Subject: I found this moth!
Location: Buenos Aires, Argentina
March 6, 2013 4:22 pm
Hello! I really love insects, especially moths. Where I live, we don’t get to see many cute or colourful moths besides the normal household ones, so I was quite shocked when I saw this little beauty roaming around my house! I’m not sure if this moth is native to this part of the world; I think it might be an introduced species. I’d be really happy if you helped me identify this handsome little fellow.
(Sorry about the low quality pics)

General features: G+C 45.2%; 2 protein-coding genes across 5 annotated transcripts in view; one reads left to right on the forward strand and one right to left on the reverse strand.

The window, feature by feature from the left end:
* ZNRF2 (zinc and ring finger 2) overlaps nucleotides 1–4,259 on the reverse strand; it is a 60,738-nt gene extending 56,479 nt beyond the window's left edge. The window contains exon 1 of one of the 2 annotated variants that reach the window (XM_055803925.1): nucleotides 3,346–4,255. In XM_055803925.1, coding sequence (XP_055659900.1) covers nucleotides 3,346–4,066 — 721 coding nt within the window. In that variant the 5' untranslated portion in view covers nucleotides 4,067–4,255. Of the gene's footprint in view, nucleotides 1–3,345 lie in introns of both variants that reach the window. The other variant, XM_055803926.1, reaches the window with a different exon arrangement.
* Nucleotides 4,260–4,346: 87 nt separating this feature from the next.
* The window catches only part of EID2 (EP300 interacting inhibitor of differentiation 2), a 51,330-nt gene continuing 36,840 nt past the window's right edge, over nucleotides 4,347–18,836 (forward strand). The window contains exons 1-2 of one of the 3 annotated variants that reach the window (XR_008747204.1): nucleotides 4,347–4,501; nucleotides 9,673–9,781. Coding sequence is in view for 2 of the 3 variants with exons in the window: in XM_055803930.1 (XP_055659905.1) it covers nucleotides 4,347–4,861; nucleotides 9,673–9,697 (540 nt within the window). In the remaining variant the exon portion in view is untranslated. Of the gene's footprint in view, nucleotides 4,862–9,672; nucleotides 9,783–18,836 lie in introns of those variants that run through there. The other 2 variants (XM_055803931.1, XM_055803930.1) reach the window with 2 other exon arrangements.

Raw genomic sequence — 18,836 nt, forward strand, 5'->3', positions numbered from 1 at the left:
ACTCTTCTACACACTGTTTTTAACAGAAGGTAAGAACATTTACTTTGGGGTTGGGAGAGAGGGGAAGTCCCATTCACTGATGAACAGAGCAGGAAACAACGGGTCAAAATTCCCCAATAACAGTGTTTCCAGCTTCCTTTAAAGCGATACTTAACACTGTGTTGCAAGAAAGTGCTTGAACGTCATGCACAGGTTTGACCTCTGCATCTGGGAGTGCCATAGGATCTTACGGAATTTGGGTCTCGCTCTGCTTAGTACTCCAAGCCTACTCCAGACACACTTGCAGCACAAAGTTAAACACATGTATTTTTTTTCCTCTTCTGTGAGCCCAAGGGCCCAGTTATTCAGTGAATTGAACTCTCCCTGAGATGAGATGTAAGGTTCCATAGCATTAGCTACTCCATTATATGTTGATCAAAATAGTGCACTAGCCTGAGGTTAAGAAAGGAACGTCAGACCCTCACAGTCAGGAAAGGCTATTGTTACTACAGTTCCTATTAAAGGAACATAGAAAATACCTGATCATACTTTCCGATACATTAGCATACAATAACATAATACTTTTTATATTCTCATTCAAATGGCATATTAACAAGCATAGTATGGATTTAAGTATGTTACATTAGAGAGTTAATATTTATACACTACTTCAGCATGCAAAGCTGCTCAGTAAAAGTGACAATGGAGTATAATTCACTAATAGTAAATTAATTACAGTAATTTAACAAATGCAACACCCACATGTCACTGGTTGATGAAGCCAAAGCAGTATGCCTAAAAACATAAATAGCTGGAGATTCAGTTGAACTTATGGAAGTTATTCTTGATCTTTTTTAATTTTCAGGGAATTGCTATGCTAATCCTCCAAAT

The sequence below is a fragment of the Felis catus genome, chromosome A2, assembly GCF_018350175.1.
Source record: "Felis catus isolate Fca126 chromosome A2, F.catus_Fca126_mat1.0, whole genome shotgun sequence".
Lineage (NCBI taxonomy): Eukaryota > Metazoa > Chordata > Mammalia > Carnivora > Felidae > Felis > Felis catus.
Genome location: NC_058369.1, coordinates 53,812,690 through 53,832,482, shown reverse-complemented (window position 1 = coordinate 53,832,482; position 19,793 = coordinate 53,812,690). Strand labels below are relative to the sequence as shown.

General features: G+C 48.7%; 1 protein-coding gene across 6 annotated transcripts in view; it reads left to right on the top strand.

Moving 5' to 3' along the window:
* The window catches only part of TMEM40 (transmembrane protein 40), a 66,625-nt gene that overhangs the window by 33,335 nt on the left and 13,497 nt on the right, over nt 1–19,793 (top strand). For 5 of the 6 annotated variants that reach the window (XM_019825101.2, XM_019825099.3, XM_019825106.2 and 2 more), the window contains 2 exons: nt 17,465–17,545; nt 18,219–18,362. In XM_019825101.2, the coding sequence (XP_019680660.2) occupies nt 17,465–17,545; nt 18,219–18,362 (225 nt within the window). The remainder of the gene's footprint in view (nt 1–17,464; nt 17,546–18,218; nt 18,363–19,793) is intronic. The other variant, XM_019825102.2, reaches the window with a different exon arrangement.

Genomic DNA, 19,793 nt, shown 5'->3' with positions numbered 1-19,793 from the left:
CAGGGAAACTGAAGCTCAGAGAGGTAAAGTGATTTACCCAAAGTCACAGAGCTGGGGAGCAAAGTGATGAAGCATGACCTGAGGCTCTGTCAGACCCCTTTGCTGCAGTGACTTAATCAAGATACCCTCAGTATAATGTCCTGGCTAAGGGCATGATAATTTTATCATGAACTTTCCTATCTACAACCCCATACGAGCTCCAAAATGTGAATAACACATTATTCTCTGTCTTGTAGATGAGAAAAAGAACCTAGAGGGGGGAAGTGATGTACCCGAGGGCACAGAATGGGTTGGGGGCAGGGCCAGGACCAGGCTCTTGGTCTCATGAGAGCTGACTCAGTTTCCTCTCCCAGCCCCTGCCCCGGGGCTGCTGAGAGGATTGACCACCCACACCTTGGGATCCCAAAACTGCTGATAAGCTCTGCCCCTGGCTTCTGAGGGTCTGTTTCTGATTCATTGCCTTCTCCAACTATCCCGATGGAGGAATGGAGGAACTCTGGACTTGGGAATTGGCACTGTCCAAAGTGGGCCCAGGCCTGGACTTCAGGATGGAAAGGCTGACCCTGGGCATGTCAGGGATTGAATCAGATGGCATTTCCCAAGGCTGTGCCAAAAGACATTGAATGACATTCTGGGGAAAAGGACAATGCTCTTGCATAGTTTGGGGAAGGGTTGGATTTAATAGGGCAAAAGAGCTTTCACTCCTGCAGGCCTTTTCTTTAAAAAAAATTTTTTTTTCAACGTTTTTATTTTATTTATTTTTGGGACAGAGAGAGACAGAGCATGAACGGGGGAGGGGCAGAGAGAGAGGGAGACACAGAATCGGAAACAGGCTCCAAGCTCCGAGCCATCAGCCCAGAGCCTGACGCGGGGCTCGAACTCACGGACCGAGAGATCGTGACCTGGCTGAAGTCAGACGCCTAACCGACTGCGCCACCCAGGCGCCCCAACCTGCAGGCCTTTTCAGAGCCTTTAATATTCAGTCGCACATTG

We believe we have correctly identified this as a Butterfly Moth, Paysandisia archon, and it is native to Argentina and it is represented on the Butterflies and Beetles of Argentina website. According to the Fauna of Paraguay website: “These are large, colourful and generally rare, day-flying moths with clubbed antennae – superficially resembling butterflies. Sensilla present on the antennal clubs. Large external ocelli and chaetosemata absent. Probocis often well-developed, occasionally reduced. Maxillary palpi small, labial palpi upturned. Epiphysis present and tibial spur formula 0-2-4. Sensory brushes occur on the pretarsus before the claws. Wings broad, venation little reduced. Wing coupling via frenulum-retinaculum system. CuP vein present or absent in both wings. Male genitalia with characteristically curved aedagus. Females typically with elongated ovipositor. (Scoble 1995).” Interestingly, we identified your moth very quickly in our own archive because we thought it resembled a Fruit Piercing Moth from the family Noctuidae (see Purdue University Entomology website), a mistake we made before when a photo of a Butterfly Moth was sent to us from France. When we learned its true identity, we discovered it was accidentally introduced to Europe from South America, and since the larvae are borers in palms, it is expected to be a problematic invasive exotic species in France if it becomes widely established.